Coffee with a Cop: ‘No agenda or speeches’ in Nutley
By Owen Proctor, The Record
Original article HERE
Armed with pastries and morning brew, Nutley cops greeted citizens on Wednesday at the DaVinci Bakery on Centre Street.
It marked the kickoff of the Nutley Police Department’s Coffee with a Cop program, offering a chance for officers and residents to have conversations about community policing. About 30 citizens intermingled with nine police officers during the hour and a half.
According to the initiative’s website, the Hawthorne, Cal., Police Department started Coffee with a Cop in 2011 as a way to interact with its citizens. In the social media age, it gives citizens and cops face-time at the same table.
“The program started nationally and is picking up around the state,” Nutley Police Chief Thomas Strumolo said. “It’s a great opportunity to interact with the community.”
The local event promised, “No agenda or speeches.”
“I like this opportunity,” resident Jackie Elsmore said. “Anytime you deal with the police, usually it’s for something negative. This is a positive thing, and we give them our feedback.”
One of Elsmore’s feedbacks: Route 21 is like the autobahn at rush hour. Another resident asked about recent police activity on part of Franklin Avenue. Another noted finding some men sitting on his front steps.
“We can’t be everywhere,” Stumolo told an attendee. “We need your eyes and ears.”
Gregg Burdulis said that traffic laws have changed since he became a licensed driver in 1980. He asked Capt. John Rhein whether he should stop for a school bus with its yellow flashers on.
The yellow flashers mean slow down and use caution, said Rhein. When the bus driver puts out the stop sign, then you stop, he noted.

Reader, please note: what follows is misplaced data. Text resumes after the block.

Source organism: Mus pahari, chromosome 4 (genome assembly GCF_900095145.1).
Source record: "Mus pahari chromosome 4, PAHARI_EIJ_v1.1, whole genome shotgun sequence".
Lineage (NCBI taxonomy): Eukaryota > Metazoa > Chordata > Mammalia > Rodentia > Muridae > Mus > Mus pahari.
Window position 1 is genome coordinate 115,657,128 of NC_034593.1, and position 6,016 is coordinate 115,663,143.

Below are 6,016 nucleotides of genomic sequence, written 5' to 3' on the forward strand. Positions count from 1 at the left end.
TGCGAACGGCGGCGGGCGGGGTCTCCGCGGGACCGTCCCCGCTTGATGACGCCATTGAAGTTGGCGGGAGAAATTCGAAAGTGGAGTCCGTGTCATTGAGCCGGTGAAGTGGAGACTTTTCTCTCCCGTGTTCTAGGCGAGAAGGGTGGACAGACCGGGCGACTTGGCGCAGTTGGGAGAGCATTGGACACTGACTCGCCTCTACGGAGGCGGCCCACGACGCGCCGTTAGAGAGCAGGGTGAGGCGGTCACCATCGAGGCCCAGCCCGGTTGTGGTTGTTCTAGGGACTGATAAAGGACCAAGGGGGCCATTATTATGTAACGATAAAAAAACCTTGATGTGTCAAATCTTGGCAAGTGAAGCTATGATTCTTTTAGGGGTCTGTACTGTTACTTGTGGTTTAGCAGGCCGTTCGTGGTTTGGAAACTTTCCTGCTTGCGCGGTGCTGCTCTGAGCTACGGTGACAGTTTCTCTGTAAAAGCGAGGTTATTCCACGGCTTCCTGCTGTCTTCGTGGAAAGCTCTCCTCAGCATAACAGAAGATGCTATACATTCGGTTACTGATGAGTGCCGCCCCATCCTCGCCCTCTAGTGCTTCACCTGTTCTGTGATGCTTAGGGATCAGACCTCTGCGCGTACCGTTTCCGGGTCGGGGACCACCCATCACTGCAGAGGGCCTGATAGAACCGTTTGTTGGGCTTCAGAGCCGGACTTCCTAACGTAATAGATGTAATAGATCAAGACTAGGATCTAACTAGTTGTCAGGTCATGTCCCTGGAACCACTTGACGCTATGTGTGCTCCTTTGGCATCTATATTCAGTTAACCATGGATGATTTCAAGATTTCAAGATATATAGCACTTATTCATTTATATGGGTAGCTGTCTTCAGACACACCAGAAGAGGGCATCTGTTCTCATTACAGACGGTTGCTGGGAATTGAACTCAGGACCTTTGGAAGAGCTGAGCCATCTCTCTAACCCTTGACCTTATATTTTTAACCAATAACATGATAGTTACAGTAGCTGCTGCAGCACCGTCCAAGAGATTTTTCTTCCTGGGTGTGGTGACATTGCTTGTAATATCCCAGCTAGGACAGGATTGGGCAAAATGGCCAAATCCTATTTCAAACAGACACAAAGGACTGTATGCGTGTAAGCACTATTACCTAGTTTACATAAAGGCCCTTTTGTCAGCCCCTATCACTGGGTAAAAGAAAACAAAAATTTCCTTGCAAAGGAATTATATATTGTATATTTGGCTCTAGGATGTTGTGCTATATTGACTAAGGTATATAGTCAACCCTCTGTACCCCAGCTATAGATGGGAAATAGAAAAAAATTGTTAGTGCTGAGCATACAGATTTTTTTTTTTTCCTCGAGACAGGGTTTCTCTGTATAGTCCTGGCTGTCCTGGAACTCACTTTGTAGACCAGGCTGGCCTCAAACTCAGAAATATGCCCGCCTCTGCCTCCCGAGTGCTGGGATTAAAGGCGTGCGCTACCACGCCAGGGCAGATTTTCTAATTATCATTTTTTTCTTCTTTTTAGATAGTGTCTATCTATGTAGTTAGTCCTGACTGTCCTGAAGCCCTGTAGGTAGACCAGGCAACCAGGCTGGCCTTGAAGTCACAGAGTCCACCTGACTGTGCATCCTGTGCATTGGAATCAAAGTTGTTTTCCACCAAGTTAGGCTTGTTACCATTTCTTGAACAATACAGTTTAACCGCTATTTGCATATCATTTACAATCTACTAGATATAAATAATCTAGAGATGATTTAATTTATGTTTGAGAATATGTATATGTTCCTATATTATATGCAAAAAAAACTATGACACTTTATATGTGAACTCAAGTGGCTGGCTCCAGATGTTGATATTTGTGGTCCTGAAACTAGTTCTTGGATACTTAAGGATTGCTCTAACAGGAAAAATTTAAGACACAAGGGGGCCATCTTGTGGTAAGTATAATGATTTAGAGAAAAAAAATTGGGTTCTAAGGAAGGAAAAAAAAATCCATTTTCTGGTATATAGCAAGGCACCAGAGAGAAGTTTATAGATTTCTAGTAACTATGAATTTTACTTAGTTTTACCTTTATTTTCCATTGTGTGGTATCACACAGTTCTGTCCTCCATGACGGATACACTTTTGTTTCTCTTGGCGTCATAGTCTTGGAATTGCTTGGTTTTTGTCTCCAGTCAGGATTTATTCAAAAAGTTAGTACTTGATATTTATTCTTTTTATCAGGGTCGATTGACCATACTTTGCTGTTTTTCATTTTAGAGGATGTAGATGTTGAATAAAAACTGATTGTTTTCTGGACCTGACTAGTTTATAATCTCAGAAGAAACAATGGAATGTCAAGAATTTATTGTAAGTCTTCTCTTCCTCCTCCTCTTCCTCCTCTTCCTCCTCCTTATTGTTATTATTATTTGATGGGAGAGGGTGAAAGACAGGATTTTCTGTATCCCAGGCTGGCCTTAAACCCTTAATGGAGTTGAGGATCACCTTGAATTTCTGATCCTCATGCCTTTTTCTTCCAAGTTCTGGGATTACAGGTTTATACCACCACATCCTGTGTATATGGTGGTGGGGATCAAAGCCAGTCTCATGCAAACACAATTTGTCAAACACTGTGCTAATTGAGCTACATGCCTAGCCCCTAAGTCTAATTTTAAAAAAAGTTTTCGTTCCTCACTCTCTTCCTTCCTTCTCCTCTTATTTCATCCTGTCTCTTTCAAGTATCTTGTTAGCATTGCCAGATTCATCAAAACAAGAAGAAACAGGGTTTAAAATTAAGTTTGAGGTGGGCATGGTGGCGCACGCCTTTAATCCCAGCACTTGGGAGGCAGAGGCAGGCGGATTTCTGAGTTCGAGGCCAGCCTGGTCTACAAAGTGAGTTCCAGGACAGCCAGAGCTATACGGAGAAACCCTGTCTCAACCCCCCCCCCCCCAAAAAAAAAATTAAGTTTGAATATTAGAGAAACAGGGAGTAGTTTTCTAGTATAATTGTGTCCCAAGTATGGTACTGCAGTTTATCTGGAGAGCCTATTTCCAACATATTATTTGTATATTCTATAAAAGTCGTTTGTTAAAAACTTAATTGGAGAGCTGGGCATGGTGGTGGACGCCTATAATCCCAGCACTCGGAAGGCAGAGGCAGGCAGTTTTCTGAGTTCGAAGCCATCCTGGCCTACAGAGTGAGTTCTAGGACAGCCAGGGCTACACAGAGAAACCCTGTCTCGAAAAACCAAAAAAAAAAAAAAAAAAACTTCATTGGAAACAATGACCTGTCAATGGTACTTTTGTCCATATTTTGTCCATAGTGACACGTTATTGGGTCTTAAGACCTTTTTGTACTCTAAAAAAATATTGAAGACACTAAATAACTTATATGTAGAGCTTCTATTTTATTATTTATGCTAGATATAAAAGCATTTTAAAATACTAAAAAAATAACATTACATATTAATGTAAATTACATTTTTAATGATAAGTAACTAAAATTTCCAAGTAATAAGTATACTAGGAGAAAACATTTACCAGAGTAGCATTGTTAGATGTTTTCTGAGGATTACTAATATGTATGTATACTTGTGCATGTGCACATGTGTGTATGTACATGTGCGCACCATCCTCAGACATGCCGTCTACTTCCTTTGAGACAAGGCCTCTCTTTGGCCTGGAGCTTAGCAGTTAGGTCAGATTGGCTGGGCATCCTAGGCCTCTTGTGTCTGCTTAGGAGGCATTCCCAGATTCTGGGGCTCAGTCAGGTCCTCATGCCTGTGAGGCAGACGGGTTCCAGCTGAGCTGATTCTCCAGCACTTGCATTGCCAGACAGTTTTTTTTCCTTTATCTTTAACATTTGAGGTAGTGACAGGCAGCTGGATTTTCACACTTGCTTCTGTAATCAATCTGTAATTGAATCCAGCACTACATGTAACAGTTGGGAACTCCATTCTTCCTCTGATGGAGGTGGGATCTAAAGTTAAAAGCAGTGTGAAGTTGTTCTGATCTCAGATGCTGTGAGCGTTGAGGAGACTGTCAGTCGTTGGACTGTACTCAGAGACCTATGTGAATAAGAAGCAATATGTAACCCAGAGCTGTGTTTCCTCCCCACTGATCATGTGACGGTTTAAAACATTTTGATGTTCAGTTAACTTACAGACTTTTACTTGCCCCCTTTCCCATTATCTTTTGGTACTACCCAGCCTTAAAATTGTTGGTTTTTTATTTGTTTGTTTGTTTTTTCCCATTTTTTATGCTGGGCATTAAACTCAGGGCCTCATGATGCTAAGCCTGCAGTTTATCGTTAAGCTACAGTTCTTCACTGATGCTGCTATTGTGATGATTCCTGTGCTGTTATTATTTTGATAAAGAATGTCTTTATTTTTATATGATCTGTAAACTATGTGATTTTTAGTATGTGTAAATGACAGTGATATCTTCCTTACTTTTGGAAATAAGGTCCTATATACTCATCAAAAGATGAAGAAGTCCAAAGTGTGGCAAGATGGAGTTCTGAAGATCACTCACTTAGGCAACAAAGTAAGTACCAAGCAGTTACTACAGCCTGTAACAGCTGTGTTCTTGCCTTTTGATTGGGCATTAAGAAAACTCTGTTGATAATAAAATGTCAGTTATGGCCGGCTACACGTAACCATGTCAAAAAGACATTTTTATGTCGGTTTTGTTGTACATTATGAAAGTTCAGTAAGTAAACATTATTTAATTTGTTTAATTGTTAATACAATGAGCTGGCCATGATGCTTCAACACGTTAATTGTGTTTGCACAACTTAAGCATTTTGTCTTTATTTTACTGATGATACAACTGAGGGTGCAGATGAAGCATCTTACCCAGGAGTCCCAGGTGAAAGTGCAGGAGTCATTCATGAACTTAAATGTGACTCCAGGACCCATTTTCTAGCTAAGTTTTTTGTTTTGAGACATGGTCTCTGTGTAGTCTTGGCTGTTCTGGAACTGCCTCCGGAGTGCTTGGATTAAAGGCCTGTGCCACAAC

He also told Burdulis to beware of solicitors without permits and advised him to get on a “Do Not Knock” registry.
Suspects knock on doors and ring doorbells to check to see whether someone’s home. If a resident doesn’t answer, they will presume no one’s there and burglarize the home. Others will distract residents as co-conspirators rob the home, in what are called diversion burglaries.
Rhein, a 37-year member of the force, talked to resident Will Malle about the current affairs in policing. “Don’t judge me because of a bad cop in Florida,” he said.
The captain noted the incredible amount of training officers go through to avoid firing their gun. Training simulators present cops with similar scenarios but with one major difference. One may have a suspect holding a firearm; another has the suspect holding a newspaper. Police have to make a split-second decision to shoot or not to shoot, he said.
At the end of the day, he wants to come home to his family, observed Rhein.
Strumolo said that he hopes to host Coffee with a Cop every other month or quarterly. It goes hand-in-hand with the department’s other outreach efforts, such as Neighborhood Watch, Public Safety Night, Law Enforcement Against Drugs, senior citizen forums, children’s bicycle rodeos and child ID programs.